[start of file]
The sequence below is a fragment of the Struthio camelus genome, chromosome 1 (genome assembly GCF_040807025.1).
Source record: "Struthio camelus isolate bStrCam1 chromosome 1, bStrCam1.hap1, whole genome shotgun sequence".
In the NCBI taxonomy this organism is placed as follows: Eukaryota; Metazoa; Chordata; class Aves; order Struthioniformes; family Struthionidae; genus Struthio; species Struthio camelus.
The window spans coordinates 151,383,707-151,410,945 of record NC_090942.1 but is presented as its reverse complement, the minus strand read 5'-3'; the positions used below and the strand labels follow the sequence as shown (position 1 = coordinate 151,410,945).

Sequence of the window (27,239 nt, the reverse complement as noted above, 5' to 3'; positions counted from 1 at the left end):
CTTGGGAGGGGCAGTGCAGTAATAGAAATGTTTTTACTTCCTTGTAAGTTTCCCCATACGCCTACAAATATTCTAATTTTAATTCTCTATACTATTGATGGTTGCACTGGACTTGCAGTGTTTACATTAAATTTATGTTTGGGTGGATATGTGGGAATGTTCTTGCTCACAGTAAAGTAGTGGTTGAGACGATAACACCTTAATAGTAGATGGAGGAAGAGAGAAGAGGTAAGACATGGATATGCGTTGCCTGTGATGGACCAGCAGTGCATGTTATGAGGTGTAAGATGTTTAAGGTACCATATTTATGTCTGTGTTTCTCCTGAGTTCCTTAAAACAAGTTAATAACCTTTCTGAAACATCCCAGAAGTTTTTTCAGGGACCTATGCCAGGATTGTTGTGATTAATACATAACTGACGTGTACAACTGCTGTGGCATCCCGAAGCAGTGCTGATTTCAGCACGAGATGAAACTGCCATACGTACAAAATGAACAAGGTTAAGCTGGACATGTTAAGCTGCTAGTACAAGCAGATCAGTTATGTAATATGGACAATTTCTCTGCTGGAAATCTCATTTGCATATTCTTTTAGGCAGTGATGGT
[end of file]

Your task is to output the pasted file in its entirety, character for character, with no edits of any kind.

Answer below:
The sequence below is a fragment of the Struthio camelus genome, chromosome 1 (genome assembly GCF_040807025.1).
Source record: "Struthio camelus isolate bStrCam1 chromosome 1, bStrCam1.hap1, whole genome shotgun sequence".
In the NCBI taxonomy this organism is placed as follows: Eukaryota; Metazoa; Chordata; class Aves; order Struthioniformes; family Struthionidae; genus Struthio; species Struthio camelus.
The window spans coordinates 151,383,707-151,410,945 of record NC_090942.1 but is presented as its reverse complement, the minus strand read 5'-3'; the positions used below and the strand labels follow the sequence as shown (position 1 = coordinate 151,410,945).

Sequence of the window (27,239 nt, the reverse complement as noted above, 5' to 3'; positions counted from 1 at the left end):
CTTGGGAGGGGCAGTGCAGTAATAGAAATGTTTTTACTTCCTTGTAAGTTTCCCCATACGCCTACAAATATTCTAATTTTAATTCTCTATACTATTGATGGTTGCACTGGACTTGCAGTGTTTACATTAAATTTATGTTTGGGTGGATATGTGGGAATGTTCTTGCTCACAGTAAAGTAGTGGTTGAGACGATAACACCTTAATAGTAGATGGAGGAAGAGAGAAGAGGTAAGACATGGATATGCGTTGCCTGTGATGGACCAGCAGTGCATGTTATGAGGTGTAAGATGTTTAAGGTACCATATTTATGTCTGTGTTTCTCCTGAGTTCCTTAAAACAAGTTAATAACCTTTCTGAAACATCCCAGAAGTTTTTTCAGGGACCTATGCCAGGATTGTTGTGATTAATACATAACTGACGTGTACAACTGCTGTGGCATCCCGAAGCAGTGCTGATTTCAGCACGAGATGAAACTGCCATACGTACAAAATGAACAAGGTTAAGCTGGACATGTTAAGCTGCTAGTACAAGCAGATCAGTTATGTAATATGGACAATTTCTCTGCTGGAAATCTCATTTGCATATTCTTTTAGGCAGTGATGGT